posted by emptythought at 5:11 PM on January 21

Nah, that's the double density drive board. Original Osbornes came with 92K single-sided floppies. That board doubles the density to 180K and if you replace the single sided drives with two head drives, you get 360K. that's not your problem.

you've got motherboard video issues and it'll need a scope and some probing.

much better pix.

one of the things about the osborne was the video system and timing. i have forgotten who the original designer was, but his work doing this board was widely praised. that was a $2,000 machine back in its day. cheaply implementing everything on that board meant a lot of stuff had to be innovative. the symptom you have is one i have never seen, incidentally.

no easy answers other than scope and hope on this one.

it doesn't sound like the processor kernel is good. my first task would be inspecting address and data lines on the z80 micro that runs it. could be RAM failure, too. i recently worked on some old RCA video games from even earlier and found many LSI chips dead from static. older parts aren't that robust compared to today's stuff. CMOS is particularly bad.

Best tools to troubleshoot this thing is another working O1 and a Fluke 9010 Micro System Troubleshooter with an appropriate processor pod. I have pods for the 1802 micro and the 8051/52 micro, and a 9010, but don't have one for a Z80. They are available. About $300, more or less. If you can find someone locally who repairs arcade games, sometimes they will have them. These machines make it possible to examine memory maps, check EPROM contents, verify bus conditions, etc. Handy. Fluke 9010 is about a $400 item, too.

Just for completeness, I am always a broken record on this..... 90% of the problems I have ever encountered in electronics are connectors. Most of the rest are power related. Only about 1%-3% are parts failures and the rest, design issues. I work on a lot of really complicated, old stuff, too. In 40 years, these numbers have been fairly constant.

Shoot me a memail and we'll talk off line about this.
posted by FauxScot at 5:30 PM on January 21 [2 favorites]

If it's all the same to you guys, as someone with absolutely nothing to contribute to solving the problem at hand, I would like to request that this exchange continue in a place where I can read it.
posted by cmoj at 9:55 PM on January 21 [18 favorites]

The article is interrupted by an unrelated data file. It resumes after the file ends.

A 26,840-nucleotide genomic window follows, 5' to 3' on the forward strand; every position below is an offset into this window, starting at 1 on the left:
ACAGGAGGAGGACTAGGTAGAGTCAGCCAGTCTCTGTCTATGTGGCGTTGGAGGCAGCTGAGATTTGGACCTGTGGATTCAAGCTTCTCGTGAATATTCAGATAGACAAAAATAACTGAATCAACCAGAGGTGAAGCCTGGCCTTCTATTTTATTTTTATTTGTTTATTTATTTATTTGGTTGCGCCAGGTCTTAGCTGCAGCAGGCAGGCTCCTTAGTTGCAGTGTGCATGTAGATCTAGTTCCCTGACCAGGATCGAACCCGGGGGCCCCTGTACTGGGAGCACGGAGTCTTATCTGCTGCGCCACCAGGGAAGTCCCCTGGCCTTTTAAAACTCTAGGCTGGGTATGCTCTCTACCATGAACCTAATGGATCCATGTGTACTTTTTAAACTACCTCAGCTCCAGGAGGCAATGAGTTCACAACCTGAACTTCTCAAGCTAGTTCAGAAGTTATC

I took a look at the schematic and reacquainted myself with it. to get this thing working will take some time and persistence, plus a pile of legacy parts. ( Funny, but this is about 10,000 times more complicated to do than wire up an Arduino or R Pi, and when I was starting out, gate level troubleshooting like this was the norm. It has been completely replaced by software issues and the only folks doing heavy lifting these days are chip designers and they all use simulation. What separates this from stereo/radio work is timing. These things were slow, but well orchestrated ballets of signals and time slots. A real balancing act.)

Nothing sticks out to me as a particularly promising avenue, but the fact that the data on the CRT repeats suggests to me that the video logic is probably good. The NMI of the Z80 is used to get CPU attention for display refresh, IIRC, and video RAM is mapped in general RAM. The display is stable, and full, meaning that the sync circuits and other timing logic is probably OK. The full display raster suggests that the power supply is OK. So the timing of the video looks good, but the micro isn't doing anything. If it were, the repeat patterns on the CRT would be scrambled, not static.

The uninitiated would call what you are seeing a video problem, but I see mostly good video. What I see from your description of behavior is processor kernel issues.

The fact that the reset button results in different behavior from push to push bolsters my guess that the processor kernel isn't working at all. The single most likely culprit is the micro, which is socketed. Even though it's a Z80, seems to me it was an NEC version and had a different nomenclature, but it's one of two 40-pin socketed ICs on the board, and the other is a floppy controller, UC15, easy to find and the end of that little ribbon cable from the double density board. Processor is UC11. Pop that sucker out and reseat it. The floppies, the reset, the video... none are working and the processor is common to all their processes. Gotta get that sucker working first.

If you can find a legacy machine of any sort with a z80, having a known-good part is the first place to start. The reason I like the Fluke is that it substitutes that chip, and it forces the pins to do what it wants, allowing you to access, inspect, control the IO on the boundary of the chip and verify it all. Fastest way possible to troubleshoot one of these things.

here's a pod on ebay.

Here's a z80. There are a bunch under 'z80 chips' if you want to search.